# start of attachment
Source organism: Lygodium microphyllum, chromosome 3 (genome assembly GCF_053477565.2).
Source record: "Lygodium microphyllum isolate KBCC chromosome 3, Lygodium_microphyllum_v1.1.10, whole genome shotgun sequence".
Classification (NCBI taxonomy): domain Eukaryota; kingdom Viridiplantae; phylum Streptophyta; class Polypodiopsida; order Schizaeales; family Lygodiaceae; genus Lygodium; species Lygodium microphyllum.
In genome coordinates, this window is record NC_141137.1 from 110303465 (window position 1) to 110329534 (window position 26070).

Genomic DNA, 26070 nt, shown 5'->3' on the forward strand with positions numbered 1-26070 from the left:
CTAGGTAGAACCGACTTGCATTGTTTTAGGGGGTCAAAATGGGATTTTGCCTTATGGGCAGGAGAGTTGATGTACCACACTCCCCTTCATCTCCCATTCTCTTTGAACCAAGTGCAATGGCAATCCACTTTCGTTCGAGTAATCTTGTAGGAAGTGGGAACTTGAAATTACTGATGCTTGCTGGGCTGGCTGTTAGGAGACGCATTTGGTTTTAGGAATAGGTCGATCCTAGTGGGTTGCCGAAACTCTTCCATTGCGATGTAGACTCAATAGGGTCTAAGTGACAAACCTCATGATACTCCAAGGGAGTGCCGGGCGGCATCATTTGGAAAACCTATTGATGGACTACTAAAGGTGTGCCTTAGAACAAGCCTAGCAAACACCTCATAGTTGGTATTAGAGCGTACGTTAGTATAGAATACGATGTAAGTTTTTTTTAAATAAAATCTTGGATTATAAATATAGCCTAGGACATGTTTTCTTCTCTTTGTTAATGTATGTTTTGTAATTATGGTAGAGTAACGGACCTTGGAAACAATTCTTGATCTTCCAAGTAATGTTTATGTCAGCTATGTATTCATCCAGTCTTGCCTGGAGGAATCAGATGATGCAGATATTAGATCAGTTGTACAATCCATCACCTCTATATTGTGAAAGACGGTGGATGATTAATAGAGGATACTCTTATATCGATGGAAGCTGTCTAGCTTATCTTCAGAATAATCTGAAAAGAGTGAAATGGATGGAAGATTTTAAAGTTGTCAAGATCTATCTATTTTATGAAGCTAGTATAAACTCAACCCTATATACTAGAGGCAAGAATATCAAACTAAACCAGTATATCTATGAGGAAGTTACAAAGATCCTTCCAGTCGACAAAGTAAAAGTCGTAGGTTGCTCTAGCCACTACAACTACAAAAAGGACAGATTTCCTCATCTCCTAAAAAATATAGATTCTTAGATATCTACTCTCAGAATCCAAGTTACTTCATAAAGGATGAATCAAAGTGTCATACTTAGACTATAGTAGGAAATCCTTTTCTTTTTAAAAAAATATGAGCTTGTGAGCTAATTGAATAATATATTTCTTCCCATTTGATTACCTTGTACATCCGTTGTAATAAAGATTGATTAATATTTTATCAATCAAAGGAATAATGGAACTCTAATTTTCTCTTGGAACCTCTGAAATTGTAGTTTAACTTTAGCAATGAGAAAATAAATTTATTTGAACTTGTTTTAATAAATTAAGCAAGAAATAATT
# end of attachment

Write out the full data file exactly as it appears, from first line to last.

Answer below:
Source organism: Lygodium microphyllum, chromosome 3 (genome assembly GCF_053477565.2).
Source record: "Lygodium microphyllum isolate KBCC chromosome 3, Lygodium_microphyllum_v1.1.10, whole genome shotgun sequence".
Classification (NCBI taxonomy): domain Eukaryota; kingdom Viridiplantae; phylum Streptophyta; class Polypodiopsida; order Schizaeales; family Lygodiaceae; genus Lygodium; species Lygodium microphyllum.
In genome coordinates, this window is record NC_141137.1 from 110303465 (window position 1) to 110329534 (window position 26070).

Genomic DNA, 26070 nt, shown 5'->3' on the forward strand with positions numbered 1-26070 from the left:
CTAGGTAGAACCGACTTGCATTGTTTTAGGGGGTCAAAATGGGATTTTGCCTTATGGGCAGGAGAGTTGATGTACCACACTCCCCTTCATCTCCCATTCTCTTTGAACCAAGTGCAATGGCAATCCACTTTCGTTCGAGTAATCTTGTAGGAAGTGGGAACTTGAAATTACTGATGCTTGCTGGGCTGGCTGTTAGGAGACGCATTTGGTTTTAGGAATAGGTCGATCCTAGTGGGTTGCCGAAACTCTTCCATTGCGATGTAGACTCAATAGGGTCTAAGTGACAAACCTCATGATACTCCAAGGGAGTGCCGGGCGGCATCATTTGGAAAACCTATTGATGGACTACTAAAGGTGTGCCTTAGAACAAGCCTAGCAAACACCTCATAGTTGGTATTAGAGCGTACGTTAGTATAGAATACGATGTAAGTTTTTTTTAAATAAAATCTTGGATTATAAATATAGCCTAGGACATGTTTTCTTCTCTTTGTTAATGTATGTTTTGTAATTATGGTAGAGTAACGGACCTTGGAAACAATTCTTGATCTTCCAAGTAATGTTTATGTCAGCTATGTATTCATCCAGTCTTGCCTGGAGGAATCAGATGATGCAGATATTAGATCAGTTGTACAATCCATCACCTCTATATTGTGAAAGACGGTGGATGATTAATAGAGGATACTCTTATATCGATGGAAGCTGTCTAGCTTATCTTCAGAATAATCTGAAAAGAGTGAAATGGATGGAAGATTTTAAAGTTGTCAAGATCTATCTATTTTATGAAGCTAGTATAAACTCAACCCTATATACTAGAGGCAAGAATATCAAACTAAACCAGTATATCTATGAGGAAGTTACAAAGATCCTTCCAGTCGACAAAGTAAAAGTCGTAGGTTGCTCTAGCCACTACAACTACAAAAAGGACAGATTTCCTCATCTCCTAAAAAATATAGATTCTTAGATATCTACTCTCAGAATCCAAGTTACTTCATAAAGGATGAATCAAAGTGTCATACTTAGACTATAGTAGGAAATCCTTTTCTTTTTAAAAAAATATGAGCTTGTGAGCTAATTGAATAATATATTTCTTCCCATTTGATTACCTTGTACATCCGTTGTAATAAAGATTGATTAATATTTTATCAATCAAAGGAATAATGGAACTCTAATTTTCTCTTGGAACCTCTGAAATTGTAGTTTAACTTTAGCAATGAGAAAATAAATTTATTTGAACTTGTTTTAATAAATTAAGCAAGAAATAATT